But the crossover is more than just a systemic one. A recurring theme among Koei Tecmo games—Samurai Warriors, Nobunaga’s Ambition, and Nioh most overtly, but in subtle ways across a great many of their works—is a fascination with Japanese history. By contrast, Persona is very much about the Japanese present, combining deep dives into contemporary issues affecting the country’s youth with authentic depictions of Japanese life, from small towns like Persona 4‘s Inaba to the hustle and bustle of Tokyo in Persona 5.
Persona 5 Strikers manages to balance both of those. Taking place some months after the events of Persona 5, it sees the Phantom Thieves of Hearts reunite for a summer vacation that soon goes awry thanks to a nationwide epidemic of strange behaviour. It’s reminiscent of the “change of hearts” we’ve seen before: a person with high standing in society suddenly confesses to great sins, as a result of the Phantom Thieves infiltrating a physical manifestation of the target’s subconscious and forcing them to face the impact of their actions. Only this time, the changes of hearts are happening among regular citizens, in a much more widespread fashion, and seem to always involve becoming dangerously obsessed with some public figure.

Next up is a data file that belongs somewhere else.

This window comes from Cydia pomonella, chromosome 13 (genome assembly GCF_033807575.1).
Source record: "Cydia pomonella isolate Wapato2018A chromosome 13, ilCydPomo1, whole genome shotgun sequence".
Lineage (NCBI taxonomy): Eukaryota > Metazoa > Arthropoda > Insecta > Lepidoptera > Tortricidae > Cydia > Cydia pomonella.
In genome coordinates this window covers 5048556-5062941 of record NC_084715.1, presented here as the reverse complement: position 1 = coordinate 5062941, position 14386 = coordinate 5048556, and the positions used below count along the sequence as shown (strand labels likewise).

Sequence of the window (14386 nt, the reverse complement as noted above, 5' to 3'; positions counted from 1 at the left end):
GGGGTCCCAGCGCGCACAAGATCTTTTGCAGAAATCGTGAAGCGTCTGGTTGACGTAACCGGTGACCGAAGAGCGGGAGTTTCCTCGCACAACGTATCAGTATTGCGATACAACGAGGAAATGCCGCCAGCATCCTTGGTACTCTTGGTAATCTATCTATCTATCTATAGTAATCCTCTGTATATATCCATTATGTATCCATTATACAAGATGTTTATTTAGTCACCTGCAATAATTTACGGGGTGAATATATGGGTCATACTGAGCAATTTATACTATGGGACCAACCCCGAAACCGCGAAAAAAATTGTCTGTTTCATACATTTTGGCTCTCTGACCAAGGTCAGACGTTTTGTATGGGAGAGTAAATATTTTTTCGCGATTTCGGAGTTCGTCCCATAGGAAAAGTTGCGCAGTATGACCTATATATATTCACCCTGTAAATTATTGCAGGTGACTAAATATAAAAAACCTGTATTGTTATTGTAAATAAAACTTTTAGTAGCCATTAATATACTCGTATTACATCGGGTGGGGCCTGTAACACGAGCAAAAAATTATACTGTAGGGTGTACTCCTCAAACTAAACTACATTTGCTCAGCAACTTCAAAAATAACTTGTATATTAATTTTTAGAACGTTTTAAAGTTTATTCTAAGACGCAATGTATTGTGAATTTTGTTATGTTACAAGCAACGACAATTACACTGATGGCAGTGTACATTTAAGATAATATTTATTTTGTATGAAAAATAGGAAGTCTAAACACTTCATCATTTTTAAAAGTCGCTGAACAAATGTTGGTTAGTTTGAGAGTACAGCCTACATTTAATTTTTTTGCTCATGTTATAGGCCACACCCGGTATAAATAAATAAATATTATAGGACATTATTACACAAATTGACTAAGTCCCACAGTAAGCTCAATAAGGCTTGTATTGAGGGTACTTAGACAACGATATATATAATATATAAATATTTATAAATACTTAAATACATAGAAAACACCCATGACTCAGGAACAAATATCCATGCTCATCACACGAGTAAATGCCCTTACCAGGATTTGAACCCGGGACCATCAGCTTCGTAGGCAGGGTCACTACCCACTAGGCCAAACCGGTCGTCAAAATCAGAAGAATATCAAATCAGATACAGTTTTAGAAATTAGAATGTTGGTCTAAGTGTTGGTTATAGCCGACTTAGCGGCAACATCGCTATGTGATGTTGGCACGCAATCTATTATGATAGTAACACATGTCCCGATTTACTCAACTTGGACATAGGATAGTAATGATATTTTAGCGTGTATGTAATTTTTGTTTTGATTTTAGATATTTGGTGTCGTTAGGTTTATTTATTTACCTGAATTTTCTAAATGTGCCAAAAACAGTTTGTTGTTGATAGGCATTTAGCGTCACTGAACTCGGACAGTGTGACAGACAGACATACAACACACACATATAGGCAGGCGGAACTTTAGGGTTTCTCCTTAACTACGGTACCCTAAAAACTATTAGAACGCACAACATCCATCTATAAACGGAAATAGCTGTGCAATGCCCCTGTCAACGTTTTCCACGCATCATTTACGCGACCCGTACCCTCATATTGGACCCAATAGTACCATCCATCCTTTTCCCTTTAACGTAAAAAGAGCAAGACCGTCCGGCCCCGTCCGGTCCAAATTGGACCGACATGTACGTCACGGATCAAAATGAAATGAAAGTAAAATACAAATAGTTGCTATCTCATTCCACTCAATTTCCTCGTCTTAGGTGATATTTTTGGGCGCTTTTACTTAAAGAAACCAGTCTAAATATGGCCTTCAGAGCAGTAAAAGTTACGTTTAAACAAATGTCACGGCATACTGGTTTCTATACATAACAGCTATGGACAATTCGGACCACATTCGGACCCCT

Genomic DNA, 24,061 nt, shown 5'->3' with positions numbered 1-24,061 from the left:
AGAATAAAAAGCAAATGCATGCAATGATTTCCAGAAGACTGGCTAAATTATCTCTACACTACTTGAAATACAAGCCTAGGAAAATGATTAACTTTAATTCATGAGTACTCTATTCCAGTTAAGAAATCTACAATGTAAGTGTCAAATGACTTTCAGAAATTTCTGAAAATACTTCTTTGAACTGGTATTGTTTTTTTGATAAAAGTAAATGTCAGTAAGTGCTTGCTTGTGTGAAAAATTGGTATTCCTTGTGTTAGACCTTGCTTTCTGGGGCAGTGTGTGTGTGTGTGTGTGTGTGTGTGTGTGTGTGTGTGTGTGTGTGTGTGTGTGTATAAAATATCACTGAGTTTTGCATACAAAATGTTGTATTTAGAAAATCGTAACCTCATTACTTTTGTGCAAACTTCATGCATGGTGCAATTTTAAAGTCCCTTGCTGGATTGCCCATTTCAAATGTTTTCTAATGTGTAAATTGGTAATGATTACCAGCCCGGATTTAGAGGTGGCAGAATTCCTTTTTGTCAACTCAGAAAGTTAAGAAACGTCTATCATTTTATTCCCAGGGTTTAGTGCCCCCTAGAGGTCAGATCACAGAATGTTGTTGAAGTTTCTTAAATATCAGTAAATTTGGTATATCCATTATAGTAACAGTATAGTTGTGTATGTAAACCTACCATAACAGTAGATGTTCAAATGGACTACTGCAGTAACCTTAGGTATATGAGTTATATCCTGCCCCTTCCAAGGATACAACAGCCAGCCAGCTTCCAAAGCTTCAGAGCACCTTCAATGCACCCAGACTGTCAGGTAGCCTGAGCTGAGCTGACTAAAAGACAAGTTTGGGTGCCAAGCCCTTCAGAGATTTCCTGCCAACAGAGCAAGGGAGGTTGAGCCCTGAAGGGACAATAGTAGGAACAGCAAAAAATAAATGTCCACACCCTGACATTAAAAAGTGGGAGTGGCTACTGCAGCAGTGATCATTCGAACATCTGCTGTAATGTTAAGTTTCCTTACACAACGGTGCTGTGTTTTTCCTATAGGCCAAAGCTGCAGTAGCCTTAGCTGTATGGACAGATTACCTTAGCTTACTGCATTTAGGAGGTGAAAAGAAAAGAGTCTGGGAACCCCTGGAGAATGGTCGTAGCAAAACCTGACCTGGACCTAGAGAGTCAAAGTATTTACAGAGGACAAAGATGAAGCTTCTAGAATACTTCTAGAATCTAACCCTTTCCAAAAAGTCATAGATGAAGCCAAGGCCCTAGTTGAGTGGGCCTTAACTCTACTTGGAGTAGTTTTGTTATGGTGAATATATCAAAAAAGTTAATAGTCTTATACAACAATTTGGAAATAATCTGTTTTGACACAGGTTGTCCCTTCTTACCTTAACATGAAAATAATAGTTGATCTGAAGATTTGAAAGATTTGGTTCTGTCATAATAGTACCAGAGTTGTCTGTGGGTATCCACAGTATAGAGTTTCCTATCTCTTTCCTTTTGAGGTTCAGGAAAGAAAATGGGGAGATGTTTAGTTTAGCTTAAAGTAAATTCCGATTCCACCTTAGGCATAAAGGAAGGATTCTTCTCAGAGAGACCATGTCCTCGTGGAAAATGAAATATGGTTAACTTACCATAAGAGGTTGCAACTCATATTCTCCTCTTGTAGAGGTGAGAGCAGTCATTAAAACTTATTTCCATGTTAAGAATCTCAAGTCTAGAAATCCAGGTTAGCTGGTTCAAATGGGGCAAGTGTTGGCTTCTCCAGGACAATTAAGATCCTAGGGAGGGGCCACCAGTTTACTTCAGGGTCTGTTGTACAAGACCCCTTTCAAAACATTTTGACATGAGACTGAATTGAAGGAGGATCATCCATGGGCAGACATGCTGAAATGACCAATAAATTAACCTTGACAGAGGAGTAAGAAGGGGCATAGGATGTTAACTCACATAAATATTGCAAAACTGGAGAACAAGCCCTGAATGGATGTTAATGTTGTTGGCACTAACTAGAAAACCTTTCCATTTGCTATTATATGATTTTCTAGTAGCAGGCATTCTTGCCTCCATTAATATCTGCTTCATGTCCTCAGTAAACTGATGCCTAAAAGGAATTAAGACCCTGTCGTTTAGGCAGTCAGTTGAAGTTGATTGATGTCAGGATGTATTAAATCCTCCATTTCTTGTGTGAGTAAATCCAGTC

The similarities between the cases mean the Phantom Thieves are prime suspects, but also the only people who can solve the case. They know how the “cognitive world” works and have the power to explore it, and to confront the people who are using this power for greed rather than justice. In this, you get the quintessential Persona-style exploration of modern day issues, from toxic fandom to data security in an age of AI assistants.
But in an indirect way, there’s also that historical element that Koei Tecmo loves to explore. Persona 5 Strikers takes the Phantom Thieves on a tour across Japan as they track change of heart breakouts, each new location being a place of historical significance and a chance for the group to not necessarily explore that, but connect with it. It means detailed re-creations of places like Aobayama Park in Sendai, home to that famed statue of Masamune Date, and Fushimi-Inari Taisha in Kyoto with its thousands of torii gates. This isn’t to say that Persona 5 Strikers is the history lesson that something like Samurai Warriors is, but these location choices provide a deliberate backdrop and connection to the issues that the game explores.